By David Minsky
By Nicole Danna
By Sara Ventiera
By Candace West
By Emily Dabau
By Doug Fairall
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By Laine Doss
Anytime I'm told not to do something, I go ahead and do it, so we booked our passage for the two-and-a-half-hour ride and hopped aboard. After we docked we hired a guide who knew more American slang than we did; he chatted his way through Tangier's marketplace, with its piles of olives, spices, and lambs' heads. He ushered us through a Moroccan pita bakery, took us to the top of a Casbah (castle), and then led us to a spotless restaurant that was devoid of tourists, where we enjoyed a tasty lunch of chicken roasted with lemon juice and couscous decorated with chickpeas, all of which we ate with our fingers. Finally he waited as we sipped mint tea in a government store laid floor-to-ceiling with the most beautiful, hand-looped silk rugs, one of which we would eventually ship back home. At the end of our two-month European and Mediterranean backpacking trip, we would rate that afternoon as one of our most cherished.
I can relive my trip -- or more precisely take a new one -- at Pompano Beach's Kasbah, a five-month-old Moroccan restaurant that resembles an elegant tent, with swags of brilliantly hued cloth affixed to the ceiling, tapestried walls, rugs on the floors, and stacks of pillows that serve as chairs. Mint tea is poured from a silver teapot. Utensils are not provided until the main course -- you use your fingers till then. And a belly dancer performs nightly. Restaurants that go to such extremes to achieve authenticity often come off seeming tacky or fake, but that simply isn't the case here. (Chef-proprietor Zakaria Tadlaoui, who uses family recipes, owned a similar restaurant in Vail, Colorado, for twelve years before relocating to Broward six months ago.)
The Kasbah serves a five-course, prix fixe dinner; you choose only your entree, which dictates the price of the meal. (Prices range from $19 to $29.) A server carefully guides first-time visitors through Moroccan dining traditions, first handing out a thick, white towel to drape over your shoulder and use for wiping your hands. Next he pours warm water over your hands from a silver samovar, a luxurious ritual that feels slightly decadent. Cleansed, you're ready to sip your first course straight from the bowl, a delicious lentil soup called harira. The thick puree was just steamy enough to be pleasant, releasing tantalizing curry-like flavors with each mouthful but neither too hot to drink rapidly nor too spicy to savor.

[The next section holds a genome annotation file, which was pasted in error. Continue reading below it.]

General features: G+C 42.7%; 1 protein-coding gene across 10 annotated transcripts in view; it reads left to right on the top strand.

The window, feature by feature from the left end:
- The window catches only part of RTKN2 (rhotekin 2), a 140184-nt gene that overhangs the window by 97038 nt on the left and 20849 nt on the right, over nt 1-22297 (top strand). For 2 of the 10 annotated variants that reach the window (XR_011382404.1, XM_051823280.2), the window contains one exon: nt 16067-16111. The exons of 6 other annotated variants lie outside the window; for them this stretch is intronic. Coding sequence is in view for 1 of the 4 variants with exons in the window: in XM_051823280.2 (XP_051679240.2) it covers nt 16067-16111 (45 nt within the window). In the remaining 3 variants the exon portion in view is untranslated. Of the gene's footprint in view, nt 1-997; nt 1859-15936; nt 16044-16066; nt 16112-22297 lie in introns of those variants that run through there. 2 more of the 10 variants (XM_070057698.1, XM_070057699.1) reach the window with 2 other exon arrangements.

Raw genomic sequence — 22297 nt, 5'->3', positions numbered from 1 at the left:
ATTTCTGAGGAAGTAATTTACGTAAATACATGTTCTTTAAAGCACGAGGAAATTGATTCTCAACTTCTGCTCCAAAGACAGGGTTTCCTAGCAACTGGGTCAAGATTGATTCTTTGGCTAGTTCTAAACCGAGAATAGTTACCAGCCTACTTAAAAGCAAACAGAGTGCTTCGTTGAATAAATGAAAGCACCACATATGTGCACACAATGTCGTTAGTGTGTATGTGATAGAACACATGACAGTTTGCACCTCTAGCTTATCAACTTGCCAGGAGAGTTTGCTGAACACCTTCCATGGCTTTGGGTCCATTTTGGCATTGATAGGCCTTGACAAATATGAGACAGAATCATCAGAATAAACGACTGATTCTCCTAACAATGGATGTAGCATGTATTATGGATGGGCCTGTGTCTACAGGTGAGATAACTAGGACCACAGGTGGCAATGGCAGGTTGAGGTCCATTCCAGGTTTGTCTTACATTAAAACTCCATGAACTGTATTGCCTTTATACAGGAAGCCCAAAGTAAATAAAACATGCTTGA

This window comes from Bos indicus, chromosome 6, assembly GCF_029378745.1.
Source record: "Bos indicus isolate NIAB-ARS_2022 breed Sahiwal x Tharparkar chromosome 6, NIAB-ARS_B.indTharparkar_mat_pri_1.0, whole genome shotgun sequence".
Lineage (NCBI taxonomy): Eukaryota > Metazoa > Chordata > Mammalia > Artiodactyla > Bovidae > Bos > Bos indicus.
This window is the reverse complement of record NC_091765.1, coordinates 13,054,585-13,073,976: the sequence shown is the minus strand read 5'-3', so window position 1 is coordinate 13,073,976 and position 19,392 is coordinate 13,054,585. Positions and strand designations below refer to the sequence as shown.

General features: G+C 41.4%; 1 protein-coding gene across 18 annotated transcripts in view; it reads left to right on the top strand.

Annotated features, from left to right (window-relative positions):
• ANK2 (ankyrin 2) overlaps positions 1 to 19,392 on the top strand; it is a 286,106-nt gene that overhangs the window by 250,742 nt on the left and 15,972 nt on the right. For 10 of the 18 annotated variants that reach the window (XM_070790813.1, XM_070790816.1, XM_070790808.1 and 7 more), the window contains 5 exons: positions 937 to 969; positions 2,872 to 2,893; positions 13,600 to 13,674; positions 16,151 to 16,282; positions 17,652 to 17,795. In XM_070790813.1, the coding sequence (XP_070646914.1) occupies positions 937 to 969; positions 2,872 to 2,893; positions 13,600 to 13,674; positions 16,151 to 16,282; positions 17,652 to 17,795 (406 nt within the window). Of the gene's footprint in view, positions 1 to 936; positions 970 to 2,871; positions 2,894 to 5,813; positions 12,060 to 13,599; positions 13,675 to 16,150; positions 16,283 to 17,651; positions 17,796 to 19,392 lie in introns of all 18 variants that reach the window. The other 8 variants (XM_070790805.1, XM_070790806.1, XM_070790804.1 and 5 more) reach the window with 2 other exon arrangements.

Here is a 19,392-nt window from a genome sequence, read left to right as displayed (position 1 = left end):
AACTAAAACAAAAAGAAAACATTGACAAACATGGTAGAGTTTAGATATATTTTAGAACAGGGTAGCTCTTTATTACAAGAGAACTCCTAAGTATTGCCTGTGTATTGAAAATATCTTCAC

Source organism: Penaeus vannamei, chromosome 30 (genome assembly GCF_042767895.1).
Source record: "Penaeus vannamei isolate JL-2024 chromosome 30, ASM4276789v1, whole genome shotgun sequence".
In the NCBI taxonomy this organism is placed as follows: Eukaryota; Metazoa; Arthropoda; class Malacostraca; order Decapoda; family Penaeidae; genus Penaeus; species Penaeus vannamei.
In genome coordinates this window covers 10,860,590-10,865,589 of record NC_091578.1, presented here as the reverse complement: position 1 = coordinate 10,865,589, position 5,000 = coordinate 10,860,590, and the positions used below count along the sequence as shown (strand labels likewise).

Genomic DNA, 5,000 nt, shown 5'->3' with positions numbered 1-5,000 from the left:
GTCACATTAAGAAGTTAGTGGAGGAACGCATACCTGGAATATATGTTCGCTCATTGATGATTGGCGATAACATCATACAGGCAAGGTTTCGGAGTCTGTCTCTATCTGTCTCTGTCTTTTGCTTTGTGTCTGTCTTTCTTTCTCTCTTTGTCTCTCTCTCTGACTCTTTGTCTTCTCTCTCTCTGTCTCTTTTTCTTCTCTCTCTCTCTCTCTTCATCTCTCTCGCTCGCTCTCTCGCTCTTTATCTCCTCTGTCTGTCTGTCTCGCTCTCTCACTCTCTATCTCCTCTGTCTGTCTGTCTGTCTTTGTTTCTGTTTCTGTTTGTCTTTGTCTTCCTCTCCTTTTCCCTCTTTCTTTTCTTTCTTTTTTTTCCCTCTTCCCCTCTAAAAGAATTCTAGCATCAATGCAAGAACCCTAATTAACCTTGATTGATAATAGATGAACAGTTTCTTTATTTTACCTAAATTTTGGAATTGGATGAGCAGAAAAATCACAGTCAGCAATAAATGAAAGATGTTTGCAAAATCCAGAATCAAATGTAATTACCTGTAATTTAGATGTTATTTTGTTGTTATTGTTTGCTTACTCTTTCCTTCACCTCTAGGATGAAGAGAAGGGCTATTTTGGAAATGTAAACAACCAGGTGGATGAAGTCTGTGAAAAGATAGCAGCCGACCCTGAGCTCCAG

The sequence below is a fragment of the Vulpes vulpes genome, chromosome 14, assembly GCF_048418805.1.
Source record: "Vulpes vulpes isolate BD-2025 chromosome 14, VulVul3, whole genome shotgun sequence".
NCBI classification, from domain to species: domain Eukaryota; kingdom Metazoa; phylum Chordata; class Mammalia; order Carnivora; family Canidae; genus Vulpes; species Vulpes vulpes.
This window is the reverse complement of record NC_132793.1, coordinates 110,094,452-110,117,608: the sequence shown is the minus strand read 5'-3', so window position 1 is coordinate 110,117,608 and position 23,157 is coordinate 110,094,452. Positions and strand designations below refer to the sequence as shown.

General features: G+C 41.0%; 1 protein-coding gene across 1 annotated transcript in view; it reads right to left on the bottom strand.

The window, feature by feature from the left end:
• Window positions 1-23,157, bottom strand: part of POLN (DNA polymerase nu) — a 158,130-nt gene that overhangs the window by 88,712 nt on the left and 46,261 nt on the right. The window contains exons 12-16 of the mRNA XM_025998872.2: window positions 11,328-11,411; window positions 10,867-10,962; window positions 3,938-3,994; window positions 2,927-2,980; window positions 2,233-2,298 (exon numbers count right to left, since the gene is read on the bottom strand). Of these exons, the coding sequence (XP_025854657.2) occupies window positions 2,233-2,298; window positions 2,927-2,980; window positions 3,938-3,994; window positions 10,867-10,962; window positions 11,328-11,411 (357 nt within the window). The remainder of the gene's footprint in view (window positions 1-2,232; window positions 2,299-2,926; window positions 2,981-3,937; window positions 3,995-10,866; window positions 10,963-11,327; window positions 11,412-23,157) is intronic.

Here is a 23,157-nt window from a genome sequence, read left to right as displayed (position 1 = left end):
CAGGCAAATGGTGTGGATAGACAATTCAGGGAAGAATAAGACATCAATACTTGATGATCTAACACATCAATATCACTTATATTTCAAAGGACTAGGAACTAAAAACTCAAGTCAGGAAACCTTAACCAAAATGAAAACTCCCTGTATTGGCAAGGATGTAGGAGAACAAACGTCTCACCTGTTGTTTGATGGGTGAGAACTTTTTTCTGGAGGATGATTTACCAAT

The second course also came with instructions. After setting down platters of chopped vegetable salad, potato salad, and carrot-raisin salad -- all garnished with shriveled, fruity black olives -- our waiter brought over a lidded woven basket.
"Cobra?" we guessed, as he displayed it.
"Smaller than that," he hinted.
He removed the lid to reveal aromatic chunks of freshly baked, honey-wheat bread. The idea, he explained, is to scoop up the various salads, which are meant to be shared, with the bread. Marinated in vinegar and olive oil, the chopped vegetables -- cucumbers, green peppers, onions, and tomatoes -- were our favorite. Potato salad was also good: vinegary, boiled, white potato slices accented with chopped red onion. The carrot-raisin salad, saved until last because of its sweet nature, comprised shredded carrots and plump dark raisins soaking in a combination of orange juice, orange blossom water, and cinnamon. Though I found this overpoweringly flowery at first, I acquired a taste for it after a few mouthfuls.
The next appetizer course, also meant to be shared, is called b'stella; it featured a large pastry, round like a pie but fluffier. Its delicate phyllo dough crust, dusted with confectioners' sugar, needed to be poked with a brave finger five or six times to let out the steam. After it cooled we were able to snatch off pieces and found it stuffed with shreds of Cornish hen, minced almonds, and cinnamon. If you're a vegetarian, be sure to inform your waiter. The meatless version was even better; an assortment of zucchini, carrots, bell peppers, and potatoes was coated in a zippy curry sauce before being sealed in the heat-saving pastry leaves -- a doubly searing experience.
In general Moroccan restaurants are considerate of vegetarians, and the Kasbah is no exception, offering three all-vegetable entrees. Zucchini, carrots, onions, bell peppers, potatoes, and chickpeas are served either plain over couscous, stewed with a ginger sauce called m'qualy, or drenched with m'hammer, a zesty paprika, garlic, and cumin sauce. This last preparation was slightly piquant and nicely balanced, combining notes of garlic and cumin. A garnish of green olives added some tart brininess and contrasting texture.
The same spices were featured in the fish tagine (stew) entree, which was like a Moroccan bouillabaisse. A fillet of tilapia, moist and mild, was draped with rings of bell peppers, onions, slices of zucchini, and a smattering of olives, and the broth was easily soaked up by the honeyed bread.